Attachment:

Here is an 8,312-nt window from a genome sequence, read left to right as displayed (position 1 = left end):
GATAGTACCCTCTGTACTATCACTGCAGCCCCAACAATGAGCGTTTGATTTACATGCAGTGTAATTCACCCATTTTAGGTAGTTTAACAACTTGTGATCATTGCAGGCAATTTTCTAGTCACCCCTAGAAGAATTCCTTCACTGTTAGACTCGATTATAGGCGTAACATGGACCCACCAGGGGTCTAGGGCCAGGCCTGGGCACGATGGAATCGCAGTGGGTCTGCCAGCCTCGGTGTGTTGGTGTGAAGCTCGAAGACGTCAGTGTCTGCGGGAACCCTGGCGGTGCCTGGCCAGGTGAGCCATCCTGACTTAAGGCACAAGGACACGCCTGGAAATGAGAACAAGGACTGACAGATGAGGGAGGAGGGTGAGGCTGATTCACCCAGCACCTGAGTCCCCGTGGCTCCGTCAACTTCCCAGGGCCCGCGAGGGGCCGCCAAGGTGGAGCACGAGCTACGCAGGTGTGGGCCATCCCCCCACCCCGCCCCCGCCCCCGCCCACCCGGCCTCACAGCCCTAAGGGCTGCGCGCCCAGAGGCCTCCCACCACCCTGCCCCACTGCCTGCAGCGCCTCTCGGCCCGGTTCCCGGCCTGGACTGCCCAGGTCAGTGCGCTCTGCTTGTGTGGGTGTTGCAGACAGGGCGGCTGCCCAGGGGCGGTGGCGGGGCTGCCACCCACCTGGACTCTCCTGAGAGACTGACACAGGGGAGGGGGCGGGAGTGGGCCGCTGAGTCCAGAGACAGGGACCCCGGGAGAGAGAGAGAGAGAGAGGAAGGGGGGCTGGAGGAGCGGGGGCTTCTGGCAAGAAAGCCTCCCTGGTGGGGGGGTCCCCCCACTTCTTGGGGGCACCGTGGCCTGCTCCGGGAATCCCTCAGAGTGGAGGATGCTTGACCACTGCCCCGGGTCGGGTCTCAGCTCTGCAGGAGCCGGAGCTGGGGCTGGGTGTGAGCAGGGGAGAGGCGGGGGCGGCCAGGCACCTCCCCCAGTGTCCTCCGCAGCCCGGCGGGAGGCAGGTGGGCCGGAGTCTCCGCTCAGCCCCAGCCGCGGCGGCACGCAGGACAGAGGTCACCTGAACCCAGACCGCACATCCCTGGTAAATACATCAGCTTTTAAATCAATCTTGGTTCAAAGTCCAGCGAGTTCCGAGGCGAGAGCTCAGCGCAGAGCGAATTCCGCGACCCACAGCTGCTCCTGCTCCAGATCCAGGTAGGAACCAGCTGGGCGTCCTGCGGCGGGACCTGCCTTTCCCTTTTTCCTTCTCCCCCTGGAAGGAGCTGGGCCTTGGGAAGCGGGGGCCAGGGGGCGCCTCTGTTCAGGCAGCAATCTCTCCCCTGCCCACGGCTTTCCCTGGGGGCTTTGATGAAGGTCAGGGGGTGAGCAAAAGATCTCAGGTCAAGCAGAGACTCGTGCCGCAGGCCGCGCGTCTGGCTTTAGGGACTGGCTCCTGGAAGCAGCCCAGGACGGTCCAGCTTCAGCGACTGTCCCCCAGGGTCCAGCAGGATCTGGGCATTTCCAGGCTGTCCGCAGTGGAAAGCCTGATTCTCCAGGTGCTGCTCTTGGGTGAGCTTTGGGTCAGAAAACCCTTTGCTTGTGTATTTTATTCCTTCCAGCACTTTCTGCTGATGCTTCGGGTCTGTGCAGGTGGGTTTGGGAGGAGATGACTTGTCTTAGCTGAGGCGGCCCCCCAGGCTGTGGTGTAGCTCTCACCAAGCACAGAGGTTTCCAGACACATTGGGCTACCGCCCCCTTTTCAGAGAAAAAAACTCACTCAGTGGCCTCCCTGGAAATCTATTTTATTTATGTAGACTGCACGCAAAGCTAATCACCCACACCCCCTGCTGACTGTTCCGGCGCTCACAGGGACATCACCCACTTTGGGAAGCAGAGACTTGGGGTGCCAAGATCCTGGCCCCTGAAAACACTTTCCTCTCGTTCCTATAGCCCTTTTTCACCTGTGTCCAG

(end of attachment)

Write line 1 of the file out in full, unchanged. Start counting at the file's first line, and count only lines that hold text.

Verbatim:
Here is an 8,312-nt window from a genome sequence, read left to right as displayed (position 1 = left end):